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Bob Dylan's lawyers have described the sexual abuse lawsuit against him as a "brazen shakedown".
In the lawsuit, which was filed in August, a woman only identified as "J.C." claimed she was 12 when the musician gave her drugs and alcohol before sexually abusing her "multiple times" at the Chelsea Hotel in New York City in April and May 1965. Dylan, born Robert Allen Zimmerman, denied the allegations via a spokesperson at the time.
Last week, the accuser filed an updated version of the legal action in which she expanded the timeframe to "the spring" of 1965, and the singer-songwriter's lawyers responded in legal papers on Thursday.
According to Page Six, the lawyers called the case a "brazen shakedown" filed "for the improper purpose of extracting a huge payout on the threat of negative publicity" in their new paperwork.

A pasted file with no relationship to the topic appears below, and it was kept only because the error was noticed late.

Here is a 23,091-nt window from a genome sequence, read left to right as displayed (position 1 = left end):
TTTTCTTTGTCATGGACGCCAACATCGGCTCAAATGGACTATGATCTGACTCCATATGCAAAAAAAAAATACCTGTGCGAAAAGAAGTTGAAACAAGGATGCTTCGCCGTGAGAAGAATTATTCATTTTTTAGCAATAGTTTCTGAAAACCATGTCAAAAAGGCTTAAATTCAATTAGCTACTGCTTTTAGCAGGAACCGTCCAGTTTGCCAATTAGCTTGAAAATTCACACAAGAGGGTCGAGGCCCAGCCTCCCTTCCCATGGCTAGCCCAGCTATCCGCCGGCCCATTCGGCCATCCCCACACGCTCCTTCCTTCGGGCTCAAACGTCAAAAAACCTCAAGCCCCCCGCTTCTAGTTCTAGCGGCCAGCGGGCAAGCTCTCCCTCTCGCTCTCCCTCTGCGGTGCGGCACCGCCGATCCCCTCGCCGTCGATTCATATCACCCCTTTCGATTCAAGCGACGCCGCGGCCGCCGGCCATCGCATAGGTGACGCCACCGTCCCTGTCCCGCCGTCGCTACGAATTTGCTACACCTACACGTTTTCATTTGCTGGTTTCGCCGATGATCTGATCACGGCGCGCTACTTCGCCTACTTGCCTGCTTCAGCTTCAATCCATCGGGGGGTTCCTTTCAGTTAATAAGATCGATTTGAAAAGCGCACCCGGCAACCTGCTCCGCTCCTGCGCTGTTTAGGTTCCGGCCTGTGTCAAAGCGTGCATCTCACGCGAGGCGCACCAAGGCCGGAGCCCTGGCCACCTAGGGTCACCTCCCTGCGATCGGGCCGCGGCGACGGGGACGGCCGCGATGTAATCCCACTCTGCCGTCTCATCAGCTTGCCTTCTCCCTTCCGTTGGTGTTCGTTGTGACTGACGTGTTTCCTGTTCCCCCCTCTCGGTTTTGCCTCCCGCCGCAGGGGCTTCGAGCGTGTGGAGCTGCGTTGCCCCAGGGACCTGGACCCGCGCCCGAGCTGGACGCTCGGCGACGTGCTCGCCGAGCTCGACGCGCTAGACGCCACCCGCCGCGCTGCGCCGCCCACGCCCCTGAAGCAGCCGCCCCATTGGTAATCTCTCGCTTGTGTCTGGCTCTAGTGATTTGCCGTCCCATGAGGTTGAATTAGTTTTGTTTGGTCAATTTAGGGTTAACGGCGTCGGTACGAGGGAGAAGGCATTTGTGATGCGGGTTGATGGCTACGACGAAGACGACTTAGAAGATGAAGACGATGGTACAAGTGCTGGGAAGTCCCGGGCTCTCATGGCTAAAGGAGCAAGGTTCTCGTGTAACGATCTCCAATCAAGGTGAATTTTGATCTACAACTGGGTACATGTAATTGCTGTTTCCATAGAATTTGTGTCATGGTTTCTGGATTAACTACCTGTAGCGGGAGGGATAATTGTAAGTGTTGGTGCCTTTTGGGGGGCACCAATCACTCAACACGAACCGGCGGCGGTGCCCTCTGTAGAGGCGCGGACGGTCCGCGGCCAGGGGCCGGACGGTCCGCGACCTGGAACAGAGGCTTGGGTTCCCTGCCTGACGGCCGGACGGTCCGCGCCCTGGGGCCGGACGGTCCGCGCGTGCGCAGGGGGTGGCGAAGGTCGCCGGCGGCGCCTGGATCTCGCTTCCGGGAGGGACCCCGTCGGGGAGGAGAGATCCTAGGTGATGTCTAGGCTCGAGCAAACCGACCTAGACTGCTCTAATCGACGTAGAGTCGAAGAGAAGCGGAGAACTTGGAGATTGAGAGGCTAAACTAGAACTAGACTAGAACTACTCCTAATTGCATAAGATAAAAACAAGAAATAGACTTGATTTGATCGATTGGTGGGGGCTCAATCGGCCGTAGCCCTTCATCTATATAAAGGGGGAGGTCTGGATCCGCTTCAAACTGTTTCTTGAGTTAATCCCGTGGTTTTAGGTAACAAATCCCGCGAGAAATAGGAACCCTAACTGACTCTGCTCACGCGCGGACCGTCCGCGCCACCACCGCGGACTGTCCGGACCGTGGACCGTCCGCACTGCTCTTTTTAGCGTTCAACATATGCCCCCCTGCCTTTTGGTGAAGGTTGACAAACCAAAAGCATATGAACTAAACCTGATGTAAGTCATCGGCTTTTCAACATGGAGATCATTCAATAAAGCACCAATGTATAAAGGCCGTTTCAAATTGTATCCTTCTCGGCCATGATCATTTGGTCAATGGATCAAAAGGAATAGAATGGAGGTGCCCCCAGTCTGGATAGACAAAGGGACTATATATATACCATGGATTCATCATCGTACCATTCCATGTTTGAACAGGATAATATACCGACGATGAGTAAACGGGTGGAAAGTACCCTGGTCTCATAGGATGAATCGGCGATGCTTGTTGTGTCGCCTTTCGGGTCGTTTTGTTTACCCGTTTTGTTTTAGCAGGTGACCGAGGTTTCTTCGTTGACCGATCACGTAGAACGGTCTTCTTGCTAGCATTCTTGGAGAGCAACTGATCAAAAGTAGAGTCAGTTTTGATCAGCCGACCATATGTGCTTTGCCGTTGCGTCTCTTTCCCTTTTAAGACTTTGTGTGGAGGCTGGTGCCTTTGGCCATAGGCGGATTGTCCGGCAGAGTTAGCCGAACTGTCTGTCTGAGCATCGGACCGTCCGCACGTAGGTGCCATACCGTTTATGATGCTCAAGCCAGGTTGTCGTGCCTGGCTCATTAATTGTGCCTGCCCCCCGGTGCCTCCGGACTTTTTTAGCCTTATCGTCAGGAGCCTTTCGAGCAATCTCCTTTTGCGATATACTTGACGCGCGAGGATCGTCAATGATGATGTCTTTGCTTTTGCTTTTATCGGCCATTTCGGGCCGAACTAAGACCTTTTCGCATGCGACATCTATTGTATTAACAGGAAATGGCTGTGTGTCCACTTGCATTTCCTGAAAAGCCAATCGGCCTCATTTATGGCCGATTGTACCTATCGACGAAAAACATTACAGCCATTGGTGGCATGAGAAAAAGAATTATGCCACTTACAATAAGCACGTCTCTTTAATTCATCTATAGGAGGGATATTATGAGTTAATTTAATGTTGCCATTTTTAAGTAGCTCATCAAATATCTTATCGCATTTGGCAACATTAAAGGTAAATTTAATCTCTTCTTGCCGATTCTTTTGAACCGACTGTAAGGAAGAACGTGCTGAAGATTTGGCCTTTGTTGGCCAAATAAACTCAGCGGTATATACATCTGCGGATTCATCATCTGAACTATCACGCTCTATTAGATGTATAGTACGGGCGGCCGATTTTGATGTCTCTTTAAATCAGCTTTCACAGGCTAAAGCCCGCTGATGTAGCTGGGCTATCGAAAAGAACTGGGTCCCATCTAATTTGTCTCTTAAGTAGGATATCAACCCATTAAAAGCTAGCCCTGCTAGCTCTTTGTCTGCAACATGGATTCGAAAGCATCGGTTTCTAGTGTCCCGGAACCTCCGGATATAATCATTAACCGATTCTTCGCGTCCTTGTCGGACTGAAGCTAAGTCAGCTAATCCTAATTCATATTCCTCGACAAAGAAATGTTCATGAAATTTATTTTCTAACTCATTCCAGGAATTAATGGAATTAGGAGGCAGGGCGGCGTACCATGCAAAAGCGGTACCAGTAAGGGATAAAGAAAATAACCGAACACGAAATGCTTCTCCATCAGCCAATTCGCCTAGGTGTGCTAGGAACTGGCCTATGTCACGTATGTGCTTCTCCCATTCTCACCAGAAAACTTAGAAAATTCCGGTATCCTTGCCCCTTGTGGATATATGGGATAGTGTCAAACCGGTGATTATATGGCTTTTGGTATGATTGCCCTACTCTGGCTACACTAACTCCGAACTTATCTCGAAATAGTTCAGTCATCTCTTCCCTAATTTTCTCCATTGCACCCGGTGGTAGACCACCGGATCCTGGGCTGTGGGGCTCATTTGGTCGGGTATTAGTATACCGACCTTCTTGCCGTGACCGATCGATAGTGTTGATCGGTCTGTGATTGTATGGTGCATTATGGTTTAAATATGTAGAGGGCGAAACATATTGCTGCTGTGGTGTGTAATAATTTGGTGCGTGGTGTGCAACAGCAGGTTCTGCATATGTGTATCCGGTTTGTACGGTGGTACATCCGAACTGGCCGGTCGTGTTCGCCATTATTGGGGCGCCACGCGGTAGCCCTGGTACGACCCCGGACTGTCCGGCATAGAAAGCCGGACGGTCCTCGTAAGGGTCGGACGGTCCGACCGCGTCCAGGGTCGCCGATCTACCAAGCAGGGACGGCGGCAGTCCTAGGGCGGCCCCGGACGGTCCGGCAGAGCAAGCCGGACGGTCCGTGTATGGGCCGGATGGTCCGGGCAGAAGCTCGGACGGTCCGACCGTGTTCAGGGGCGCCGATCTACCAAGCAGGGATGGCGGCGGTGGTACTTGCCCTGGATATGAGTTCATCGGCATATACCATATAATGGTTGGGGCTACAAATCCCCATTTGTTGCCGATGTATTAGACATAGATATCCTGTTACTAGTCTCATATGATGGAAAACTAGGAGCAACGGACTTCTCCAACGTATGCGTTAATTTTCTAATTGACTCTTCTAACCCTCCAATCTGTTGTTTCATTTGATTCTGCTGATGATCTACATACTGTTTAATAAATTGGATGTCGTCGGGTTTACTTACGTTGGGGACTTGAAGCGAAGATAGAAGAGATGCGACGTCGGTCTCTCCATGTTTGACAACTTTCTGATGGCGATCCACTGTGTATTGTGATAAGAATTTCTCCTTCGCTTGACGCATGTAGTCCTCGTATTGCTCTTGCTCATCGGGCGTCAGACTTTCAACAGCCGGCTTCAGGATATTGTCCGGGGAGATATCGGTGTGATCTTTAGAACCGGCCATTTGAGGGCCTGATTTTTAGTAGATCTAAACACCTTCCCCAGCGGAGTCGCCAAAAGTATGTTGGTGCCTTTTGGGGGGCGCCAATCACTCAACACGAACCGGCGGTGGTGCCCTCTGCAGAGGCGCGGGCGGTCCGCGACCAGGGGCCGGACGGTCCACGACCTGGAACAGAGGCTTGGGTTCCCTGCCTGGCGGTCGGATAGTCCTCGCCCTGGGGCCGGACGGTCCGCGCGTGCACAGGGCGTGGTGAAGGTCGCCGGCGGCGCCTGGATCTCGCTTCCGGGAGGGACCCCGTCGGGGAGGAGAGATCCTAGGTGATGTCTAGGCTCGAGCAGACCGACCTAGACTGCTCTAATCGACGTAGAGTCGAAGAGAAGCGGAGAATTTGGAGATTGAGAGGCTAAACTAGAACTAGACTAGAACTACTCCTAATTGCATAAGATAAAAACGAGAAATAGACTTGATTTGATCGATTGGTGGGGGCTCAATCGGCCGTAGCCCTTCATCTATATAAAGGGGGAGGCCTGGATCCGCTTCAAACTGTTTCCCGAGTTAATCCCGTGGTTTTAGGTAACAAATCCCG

They insisted the allegations are "ludicrous", "chronologically impossible" and "a pernicious attempt to extort Mr. Dylan" and claimed the story was "fantastical and fictitious" and made up for financial gain.
The Like a Rolling Stone hitmaker's team argue that he was away on tour for much of April and May 1965, while the accuser's attorney Daniel Isaacs maintained that there was time for Dylan to travel and carry out the alleged abuse in New York.
The musician's legal team said he is going to "vigorously defend himself against these lawyer-driven lies and seek redress against all those responsible, including by seeking sanctions against persons responsible for manufacturing and bringing this abusive suit."